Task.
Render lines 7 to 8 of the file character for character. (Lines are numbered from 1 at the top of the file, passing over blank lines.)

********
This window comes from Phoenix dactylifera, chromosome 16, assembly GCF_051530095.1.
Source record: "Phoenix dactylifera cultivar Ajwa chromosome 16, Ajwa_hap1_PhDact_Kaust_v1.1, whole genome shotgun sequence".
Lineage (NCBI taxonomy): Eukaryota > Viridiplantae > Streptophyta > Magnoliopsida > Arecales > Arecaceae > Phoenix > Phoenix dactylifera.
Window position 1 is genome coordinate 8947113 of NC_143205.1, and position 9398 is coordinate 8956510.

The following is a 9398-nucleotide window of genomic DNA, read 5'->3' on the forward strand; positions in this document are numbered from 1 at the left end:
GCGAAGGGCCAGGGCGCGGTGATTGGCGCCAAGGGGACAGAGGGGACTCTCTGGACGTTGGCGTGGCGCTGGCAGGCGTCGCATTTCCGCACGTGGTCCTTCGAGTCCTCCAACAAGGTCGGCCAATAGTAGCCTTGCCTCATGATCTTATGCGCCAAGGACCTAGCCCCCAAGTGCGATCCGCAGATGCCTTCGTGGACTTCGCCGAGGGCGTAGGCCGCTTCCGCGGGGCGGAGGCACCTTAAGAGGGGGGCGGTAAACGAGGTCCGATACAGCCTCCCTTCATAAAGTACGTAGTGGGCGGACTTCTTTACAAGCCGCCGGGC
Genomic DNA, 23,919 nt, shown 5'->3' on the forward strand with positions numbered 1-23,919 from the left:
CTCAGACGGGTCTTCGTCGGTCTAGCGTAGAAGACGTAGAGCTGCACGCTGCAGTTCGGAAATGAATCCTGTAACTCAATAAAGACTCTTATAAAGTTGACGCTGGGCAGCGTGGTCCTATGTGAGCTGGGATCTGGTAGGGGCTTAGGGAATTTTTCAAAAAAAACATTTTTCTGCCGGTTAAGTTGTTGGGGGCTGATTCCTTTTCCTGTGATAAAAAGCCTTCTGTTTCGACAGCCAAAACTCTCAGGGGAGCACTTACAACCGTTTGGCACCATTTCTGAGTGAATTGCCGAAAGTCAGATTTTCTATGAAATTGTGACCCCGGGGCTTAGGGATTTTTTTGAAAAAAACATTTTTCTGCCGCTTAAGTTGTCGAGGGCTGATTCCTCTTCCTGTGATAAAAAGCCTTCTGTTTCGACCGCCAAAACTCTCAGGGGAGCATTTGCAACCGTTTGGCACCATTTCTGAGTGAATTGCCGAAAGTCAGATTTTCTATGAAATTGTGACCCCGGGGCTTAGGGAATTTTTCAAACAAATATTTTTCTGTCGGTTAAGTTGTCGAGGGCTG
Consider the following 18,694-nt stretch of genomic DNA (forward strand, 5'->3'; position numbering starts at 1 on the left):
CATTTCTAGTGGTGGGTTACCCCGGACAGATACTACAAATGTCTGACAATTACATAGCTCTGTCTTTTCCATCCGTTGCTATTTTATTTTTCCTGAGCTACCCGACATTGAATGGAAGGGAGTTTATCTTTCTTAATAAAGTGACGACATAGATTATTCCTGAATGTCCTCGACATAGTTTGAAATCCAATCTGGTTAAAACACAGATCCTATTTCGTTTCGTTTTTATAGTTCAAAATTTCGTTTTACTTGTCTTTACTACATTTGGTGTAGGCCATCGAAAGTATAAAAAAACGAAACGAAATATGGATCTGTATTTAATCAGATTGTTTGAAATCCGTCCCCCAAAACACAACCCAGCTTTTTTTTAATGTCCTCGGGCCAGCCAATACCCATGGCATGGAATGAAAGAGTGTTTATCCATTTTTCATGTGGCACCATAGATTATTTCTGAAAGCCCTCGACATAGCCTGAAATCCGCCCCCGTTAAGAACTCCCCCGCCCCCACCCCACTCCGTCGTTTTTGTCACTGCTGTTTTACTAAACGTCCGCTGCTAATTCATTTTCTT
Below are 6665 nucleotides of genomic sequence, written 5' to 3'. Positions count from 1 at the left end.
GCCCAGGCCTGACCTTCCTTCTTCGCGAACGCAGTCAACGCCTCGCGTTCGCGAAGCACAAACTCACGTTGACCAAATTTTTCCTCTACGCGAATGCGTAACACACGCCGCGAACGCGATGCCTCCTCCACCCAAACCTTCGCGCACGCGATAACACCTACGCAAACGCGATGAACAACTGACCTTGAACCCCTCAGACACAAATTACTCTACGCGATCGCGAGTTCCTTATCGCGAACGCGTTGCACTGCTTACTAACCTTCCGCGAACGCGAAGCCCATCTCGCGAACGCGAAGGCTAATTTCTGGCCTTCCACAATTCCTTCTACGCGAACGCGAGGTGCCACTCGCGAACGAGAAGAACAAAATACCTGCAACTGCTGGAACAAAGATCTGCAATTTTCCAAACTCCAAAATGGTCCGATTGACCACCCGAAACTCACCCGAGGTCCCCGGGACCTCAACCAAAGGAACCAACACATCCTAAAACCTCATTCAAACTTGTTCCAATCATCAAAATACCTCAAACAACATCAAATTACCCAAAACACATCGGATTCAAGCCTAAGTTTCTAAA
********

Genomic DNA, 23,919 nt, shown 5'->3' on the forward strand with positions numbered 1-23,919 from the left:
CTCAGACGGGTCTTCGTCGGTCTAGCGTAGAAGACGTAGAGCTGCACGCTGCAGTTCGGAAATGAATCCTGTAACTCAATAAAGACTCTTATAAAGTTGACGCTGGGCAGCGTGGTCCTATGTGAGCTGGGATCTGGTAGGGGCTTAGGGAATTTTTCAAAAAAAACATTTTTCTGCCGGTTAAGTTGTTGGGGGCTGATTCCTTTTCCTGTGATAAAAAGCCTTCTGTTTCGACAGCCAAAACTCTCAGGGGAGCACTTACAACCGTTTGGCACCATTTCTGAGTGAATTGCCGAAAGTCAGATTTTCTATGAAATTGTGACCCCGGGGCTTAGGGATTTTTTTGAAAAAAACATTTTTCTGCCGCTTAAGTTGTCGAGGGCTGATTCCTCTTCCTGTGATAAAAAGCCTTCTGTTTCGACCGCCAAAACTCTCAGGGGAGCATTTGCAACCGTTTGGCACCATTTCTGAGTGAATTGCCGAAAGTCAGATTTTCTATGAAATTGTGACCCCGGGGCTTAGGGAATTTTTCAAACAAATATTTTTCTGTCGGTTAAGTTGTCGAGGGCTG